'Esperanto and Languages of Internationalism in Revolutionary Russia should be obligatory reading for anyone interested in language politics, internationalism, or Russian history. In this beautifully written, highly engaging book, O’Keeffe reveals how the Russian Empire shaped the development of Esperanto, and how Soviet Esperantists’ dreams of a harmonious, united, international community eventually collided with Stalinist xenophobia and chauvinism' – Rachel Applebaum
Hoping to unite all of humankind and revolutionise the world, Ludwik Zamenhof launched a new international language called Esperanto from late Imperial Russia in 1887. Ordinary men and women in Russia and all over the world soon transformed Esperanto into a global movement. Esperanto and Languages of Internationalism in Revolutionary Russia traces the history and legacy of this effort: from Esperanto's roots in the social turmoil of the pre-revolutionary Pale of Settlement; to its links to socialist internationalism and Comintern bids for world revolution; and, finally, to the demise of the Soviet Esperanto movement in the increasingly xenophobic Stalinist 1930s. In doing so, this book reveals how Esperanto – and global language politics more broadly – shaped revolutionary and early Soviet Russia.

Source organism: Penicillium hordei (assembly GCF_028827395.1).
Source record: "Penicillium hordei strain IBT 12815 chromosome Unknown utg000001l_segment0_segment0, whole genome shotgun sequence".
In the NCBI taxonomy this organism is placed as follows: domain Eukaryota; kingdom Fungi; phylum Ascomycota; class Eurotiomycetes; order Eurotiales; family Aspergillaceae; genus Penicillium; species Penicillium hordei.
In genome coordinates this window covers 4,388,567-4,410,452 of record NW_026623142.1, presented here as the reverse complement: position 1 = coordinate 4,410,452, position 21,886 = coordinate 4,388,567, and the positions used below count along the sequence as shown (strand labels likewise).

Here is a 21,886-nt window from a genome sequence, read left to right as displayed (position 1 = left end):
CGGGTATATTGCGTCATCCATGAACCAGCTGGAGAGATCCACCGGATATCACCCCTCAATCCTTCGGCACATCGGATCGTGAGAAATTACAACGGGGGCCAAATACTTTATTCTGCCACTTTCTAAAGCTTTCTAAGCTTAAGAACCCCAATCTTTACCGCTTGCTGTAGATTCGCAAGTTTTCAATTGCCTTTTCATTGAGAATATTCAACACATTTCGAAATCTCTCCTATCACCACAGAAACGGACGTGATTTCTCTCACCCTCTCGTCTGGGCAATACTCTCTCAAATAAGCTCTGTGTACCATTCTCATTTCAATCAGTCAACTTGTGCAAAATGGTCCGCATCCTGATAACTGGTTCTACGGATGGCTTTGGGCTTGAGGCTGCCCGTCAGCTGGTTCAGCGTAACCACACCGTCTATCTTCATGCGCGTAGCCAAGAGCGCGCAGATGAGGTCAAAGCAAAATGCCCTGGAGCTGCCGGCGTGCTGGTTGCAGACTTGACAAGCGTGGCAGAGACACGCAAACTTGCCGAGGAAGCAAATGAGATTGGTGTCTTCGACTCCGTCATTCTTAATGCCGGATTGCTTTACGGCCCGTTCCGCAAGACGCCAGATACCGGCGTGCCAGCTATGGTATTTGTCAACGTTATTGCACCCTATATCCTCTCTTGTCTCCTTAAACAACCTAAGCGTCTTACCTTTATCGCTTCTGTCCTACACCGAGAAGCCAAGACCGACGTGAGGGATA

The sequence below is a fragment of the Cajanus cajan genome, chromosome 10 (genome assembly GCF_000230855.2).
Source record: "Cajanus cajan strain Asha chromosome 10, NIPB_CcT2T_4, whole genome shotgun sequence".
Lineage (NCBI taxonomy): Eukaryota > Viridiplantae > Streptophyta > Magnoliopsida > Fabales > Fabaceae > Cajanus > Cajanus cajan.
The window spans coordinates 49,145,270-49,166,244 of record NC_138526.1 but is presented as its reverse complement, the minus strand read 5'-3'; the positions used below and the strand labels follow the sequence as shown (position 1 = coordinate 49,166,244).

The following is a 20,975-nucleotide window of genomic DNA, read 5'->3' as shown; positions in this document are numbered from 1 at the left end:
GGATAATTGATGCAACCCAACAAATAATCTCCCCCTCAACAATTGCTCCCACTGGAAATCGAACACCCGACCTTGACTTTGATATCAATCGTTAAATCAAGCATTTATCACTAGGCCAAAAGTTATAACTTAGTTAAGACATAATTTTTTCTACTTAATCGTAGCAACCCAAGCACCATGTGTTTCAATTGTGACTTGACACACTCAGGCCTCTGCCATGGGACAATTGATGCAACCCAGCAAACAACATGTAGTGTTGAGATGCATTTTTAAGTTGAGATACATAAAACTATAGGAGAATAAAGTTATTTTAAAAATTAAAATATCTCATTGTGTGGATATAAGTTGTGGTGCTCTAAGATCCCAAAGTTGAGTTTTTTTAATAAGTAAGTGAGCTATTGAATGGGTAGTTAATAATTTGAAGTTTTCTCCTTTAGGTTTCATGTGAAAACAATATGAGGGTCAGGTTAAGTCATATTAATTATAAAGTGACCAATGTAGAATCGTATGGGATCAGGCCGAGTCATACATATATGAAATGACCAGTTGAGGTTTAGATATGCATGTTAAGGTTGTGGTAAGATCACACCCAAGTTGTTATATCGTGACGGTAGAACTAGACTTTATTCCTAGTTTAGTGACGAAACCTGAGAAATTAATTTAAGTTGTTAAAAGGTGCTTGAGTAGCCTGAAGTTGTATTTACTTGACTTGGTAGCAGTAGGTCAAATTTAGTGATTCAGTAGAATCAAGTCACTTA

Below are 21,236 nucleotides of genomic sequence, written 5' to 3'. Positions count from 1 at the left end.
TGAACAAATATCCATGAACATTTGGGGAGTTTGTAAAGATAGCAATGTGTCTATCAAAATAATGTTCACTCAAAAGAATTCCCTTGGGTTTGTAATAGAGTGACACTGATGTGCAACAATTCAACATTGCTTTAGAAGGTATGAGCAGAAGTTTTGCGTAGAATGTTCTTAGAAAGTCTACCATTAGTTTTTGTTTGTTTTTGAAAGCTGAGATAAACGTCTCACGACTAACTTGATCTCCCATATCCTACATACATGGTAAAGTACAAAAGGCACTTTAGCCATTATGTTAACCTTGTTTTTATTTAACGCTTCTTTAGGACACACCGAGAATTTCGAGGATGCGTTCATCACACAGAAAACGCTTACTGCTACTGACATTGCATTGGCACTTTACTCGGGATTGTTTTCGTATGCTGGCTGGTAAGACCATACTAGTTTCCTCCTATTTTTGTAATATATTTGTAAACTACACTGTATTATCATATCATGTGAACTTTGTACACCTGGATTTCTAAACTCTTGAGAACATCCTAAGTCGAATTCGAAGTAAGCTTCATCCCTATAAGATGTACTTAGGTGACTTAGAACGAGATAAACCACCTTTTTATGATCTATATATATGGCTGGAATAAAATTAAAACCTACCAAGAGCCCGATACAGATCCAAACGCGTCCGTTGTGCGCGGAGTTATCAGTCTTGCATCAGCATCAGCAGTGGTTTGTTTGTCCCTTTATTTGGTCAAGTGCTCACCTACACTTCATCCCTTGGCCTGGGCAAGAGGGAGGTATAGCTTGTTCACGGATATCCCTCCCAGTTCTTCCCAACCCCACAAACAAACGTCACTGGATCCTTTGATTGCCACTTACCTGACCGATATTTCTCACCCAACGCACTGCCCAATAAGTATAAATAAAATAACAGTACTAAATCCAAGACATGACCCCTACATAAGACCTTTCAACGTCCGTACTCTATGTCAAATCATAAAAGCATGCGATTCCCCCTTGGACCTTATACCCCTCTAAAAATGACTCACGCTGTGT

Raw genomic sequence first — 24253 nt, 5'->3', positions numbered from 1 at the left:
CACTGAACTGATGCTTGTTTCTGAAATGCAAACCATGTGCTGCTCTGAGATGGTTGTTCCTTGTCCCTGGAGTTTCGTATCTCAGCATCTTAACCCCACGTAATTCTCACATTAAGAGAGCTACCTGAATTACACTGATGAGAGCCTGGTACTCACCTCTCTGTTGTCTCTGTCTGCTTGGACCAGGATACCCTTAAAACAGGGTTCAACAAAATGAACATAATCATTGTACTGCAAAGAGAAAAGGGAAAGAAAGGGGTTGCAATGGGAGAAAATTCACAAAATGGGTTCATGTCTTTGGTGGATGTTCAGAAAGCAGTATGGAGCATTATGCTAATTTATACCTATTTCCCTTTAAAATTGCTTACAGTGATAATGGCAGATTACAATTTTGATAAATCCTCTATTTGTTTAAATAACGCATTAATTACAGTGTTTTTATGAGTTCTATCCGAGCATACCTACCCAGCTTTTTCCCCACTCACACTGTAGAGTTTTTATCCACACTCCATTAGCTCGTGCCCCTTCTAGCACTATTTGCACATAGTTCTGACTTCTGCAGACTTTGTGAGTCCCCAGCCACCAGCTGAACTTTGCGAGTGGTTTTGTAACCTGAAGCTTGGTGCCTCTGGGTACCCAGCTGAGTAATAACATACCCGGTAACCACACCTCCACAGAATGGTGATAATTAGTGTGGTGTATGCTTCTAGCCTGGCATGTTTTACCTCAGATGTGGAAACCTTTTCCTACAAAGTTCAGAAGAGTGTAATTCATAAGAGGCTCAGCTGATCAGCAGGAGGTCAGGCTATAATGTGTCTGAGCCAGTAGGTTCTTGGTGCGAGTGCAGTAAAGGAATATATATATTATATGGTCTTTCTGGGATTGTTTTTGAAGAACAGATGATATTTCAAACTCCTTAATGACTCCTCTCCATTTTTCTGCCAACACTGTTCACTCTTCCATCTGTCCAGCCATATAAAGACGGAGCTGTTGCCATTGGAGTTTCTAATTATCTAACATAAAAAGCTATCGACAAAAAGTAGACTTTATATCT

Based on extensive archival materials, Brigid O'Keeffe's book provides the first in-depth exploration of Esperanto at grassroots level and sheds new light on a hitherto overlooked area of Russian history. As such, Esperanto and Languages of Internationalism in Revolutionary Russia will be of immense value to both historians of modern Russia and scholars of internationalism, transnational networks, and sociolinguistics.